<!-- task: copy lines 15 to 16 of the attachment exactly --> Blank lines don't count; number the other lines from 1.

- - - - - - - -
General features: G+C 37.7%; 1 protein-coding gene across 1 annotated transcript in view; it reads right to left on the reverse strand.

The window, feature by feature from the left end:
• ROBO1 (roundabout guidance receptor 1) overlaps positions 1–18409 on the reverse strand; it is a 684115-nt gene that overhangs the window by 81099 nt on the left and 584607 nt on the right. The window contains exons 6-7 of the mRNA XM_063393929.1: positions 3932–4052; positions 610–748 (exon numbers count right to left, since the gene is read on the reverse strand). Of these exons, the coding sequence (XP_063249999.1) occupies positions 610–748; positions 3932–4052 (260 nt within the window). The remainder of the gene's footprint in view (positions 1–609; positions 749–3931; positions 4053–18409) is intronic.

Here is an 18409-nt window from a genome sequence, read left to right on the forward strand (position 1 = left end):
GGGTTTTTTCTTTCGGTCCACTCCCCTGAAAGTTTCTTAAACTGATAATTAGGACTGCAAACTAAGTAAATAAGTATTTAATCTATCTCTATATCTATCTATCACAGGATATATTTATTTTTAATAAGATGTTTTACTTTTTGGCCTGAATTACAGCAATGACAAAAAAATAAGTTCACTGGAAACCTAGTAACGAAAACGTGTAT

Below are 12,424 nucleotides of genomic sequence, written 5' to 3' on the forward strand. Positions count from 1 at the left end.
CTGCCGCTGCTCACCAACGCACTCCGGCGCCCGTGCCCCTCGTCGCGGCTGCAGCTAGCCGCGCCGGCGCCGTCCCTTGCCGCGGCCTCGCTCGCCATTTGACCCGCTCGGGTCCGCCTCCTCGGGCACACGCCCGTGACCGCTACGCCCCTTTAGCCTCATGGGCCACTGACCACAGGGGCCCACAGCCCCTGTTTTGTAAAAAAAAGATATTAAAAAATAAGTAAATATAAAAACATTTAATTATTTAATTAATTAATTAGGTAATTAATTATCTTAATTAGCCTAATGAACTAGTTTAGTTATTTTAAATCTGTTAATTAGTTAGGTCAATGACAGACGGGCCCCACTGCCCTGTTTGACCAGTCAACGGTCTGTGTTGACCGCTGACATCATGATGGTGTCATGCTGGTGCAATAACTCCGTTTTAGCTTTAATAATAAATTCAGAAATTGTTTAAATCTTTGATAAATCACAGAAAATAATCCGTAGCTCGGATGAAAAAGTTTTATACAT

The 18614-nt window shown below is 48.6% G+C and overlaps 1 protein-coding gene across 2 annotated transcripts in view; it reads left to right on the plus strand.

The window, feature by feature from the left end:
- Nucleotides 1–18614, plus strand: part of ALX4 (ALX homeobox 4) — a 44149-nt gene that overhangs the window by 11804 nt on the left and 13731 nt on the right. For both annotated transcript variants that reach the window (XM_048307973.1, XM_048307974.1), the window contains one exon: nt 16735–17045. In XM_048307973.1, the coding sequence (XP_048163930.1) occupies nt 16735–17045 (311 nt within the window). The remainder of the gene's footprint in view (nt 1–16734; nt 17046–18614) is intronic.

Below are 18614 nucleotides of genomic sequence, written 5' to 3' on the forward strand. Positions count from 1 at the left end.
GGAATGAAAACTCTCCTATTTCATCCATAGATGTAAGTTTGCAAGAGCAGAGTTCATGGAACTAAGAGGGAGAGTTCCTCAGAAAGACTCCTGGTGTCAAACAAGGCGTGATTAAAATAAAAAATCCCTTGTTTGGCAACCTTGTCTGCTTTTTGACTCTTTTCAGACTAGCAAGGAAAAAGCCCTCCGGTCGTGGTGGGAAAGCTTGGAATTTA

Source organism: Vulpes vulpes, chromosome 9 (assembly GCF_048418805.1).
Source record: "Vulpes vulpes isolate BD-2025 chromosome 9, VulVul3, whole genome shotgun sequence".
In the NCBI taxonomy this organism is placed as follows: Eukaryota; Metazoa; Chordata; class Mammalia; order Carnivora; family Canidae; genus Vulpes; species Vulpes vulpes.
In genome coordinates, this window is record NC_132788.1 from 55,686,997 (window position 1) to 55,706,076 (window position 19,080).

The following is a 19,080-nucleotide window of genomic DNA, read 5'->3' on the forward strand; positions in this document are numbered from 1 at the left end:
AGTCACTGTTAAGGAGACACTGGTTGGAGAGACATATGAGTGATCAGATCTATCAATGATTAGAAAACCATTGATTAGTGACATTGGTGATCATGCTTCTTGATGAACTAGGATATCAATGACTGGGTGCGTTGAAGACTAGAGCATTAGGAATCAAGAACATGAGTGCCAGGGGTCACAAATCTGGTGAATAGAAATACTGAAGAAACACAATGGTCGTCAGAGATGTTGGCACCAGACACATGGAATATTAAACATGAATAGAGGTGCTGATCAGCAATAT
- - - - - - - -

In the NCBI taxonomy this organism is placed as follows: Eukaryota; Metazoa; Chordata; class Mammalia; order Carnivora; family Canidae; genus Vulpes; species Vulpes vulpes.
In genome coordinates, this window is record NC_132788.1 from 55,686,997 (window position 1) to 55,706,076 (window position 19,080).